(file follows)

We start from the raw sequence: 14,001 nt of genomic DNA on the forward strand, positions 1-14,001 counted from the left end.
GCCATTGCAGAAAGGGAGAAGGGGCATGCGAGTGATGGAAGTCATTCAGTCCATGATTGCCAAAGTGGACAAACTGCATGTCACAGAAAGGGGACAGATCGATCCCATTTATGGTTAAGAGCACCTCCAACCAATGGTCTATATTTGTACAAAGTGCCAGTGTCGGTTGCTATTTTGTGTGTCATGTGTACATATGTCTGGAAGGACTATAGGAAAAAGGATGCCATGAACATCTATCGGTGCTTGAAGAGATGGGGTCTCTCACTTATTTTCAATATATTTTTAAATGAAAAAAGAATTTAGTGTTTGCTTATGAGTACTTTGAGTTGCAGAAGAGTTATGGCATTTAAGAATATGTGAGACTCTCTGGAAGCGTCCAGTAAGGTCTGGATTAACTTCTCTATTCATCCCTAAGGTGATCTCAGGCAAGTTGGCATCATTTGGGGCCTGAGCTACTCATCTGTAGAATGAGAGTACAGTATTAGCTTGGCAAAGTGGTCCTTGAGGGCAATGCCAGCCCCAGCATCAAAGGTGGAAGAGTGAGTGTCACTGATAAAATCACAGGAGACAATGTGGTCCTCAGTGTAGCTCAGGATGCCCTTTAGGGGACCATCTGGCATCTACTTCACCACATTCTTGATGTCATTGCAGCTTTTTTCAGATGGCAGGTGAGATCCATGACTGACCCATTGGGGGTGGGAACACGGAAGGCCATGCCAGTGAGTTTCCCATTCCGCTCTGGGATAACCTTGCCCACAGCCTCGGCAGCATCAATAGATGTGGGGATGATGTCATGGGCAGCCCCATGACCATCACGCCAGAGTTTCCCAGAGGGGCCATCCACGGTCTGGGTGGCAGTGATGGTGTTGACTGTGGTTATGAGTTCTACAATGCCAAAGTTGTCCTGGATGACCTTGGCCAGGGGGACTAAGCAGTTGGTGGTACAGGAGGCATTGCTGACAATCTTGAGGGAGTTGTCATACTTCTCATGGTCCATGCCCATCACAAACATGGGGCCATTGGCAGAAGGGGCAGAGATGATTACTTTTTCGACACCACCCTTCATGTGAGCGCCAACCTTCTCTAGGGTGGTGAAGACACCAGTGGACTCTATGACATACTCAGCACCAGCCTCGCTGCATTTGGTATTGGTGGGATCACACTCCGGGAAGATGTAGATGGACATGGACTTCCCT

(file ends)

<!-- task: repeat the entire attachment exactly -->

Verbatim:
We start from the raw sequence: 14,001 nt of genomic DNA on the forward strand, positions 1-14,001 counted from the left end.
GCCATTGCAGAAAGGGAGAAGGGGCATGCGAGTGATGGAAGTCATTCAGTCCATGATTGCCAAAGTGGACAAACTGCATGTCACAGAAAGGGGACAGATCGATCCCATTTATGGTTAAGAGCACCTCCAACCAATGGTCTATATTTGTACAAAGTGCCAGTGTCGGTTGCTATTTTGTGTGTCATGTGTACATATGTCTGGAAGGACTATAGGAAAAAGGATGCCATGAACATCTATCGGTGCTTGAAGAGATGGGGTCTCTCACTTATTTTCAATATATTTTTAAATGAAAAAAGAATTTAGTGTTTGCTTATGAGTACTTTGAGTTGCAGAAGAGTTATGGCATTTAAGAATATGTGAGACTCTCTGGAAGCGTCCAGTAAGGTCTGGATTAACTTCTCTATTCATCCCTAAGGTGATCTCAGGCAAGTTGGCATCATTTGGGGCCTGAGCTACTCATCTGTAGAATGAGAGTACAGTATTAGCTTGGCAAAGTGGTCCTTGAGGGCAATGCCAGCCCCAGCATCAAAGGTGGAAGAGTGAGTGTCACTGATAAAATCACAGGAGACAATGTGGTCCTCAGTGTAGCTCAGGATGCCCTTTAGGGGACCATCTGGCATCTACTTCACCACATTCTTGATGTCATTGCAGCTTTTTTCAGATGGCAGGTGAGATCCATGACTGACCCATTGGGGGTGGGAACACGGAAGGCCATGCCAGTGAGTTTCCCATTCCGCTCTGGGATAACCTTGCCCACAGCCTCGGCAGCATCAATAGATGTGGGGATGATGTCATGGGCAGCCCCATGACCATCACGCCAGAGTTTCCCAGAGGGGCCATCCACGGTCTGGGTGGCAGTGATGGTGTTGACTGTGGTTATGAGTTCTACAATGCCAAAGTTGTCCTGGATGACCTTGGCCAGGGGGACTAAGCAGTTGGTGGTACAGGAGGCATTGCTGACAATCTTGAGGGAGTTGTCATACTTCTCATGGTCCATGCCCATCACAAACATGGGGCCATTGGCAGAAGGGGCAGAGATGATTACTTTTTCGACACCACCCTTCATGTGAGCGCCAACCTTCTCTAGGGTGGTGAAGACACCAGTGGACTCTATGACATACTCAGCACCAGCCTCGCTGCATTTGGTATTGGTGGGATCACACTCCGGGAAGATGTAGATGGACATGGACTTCCCT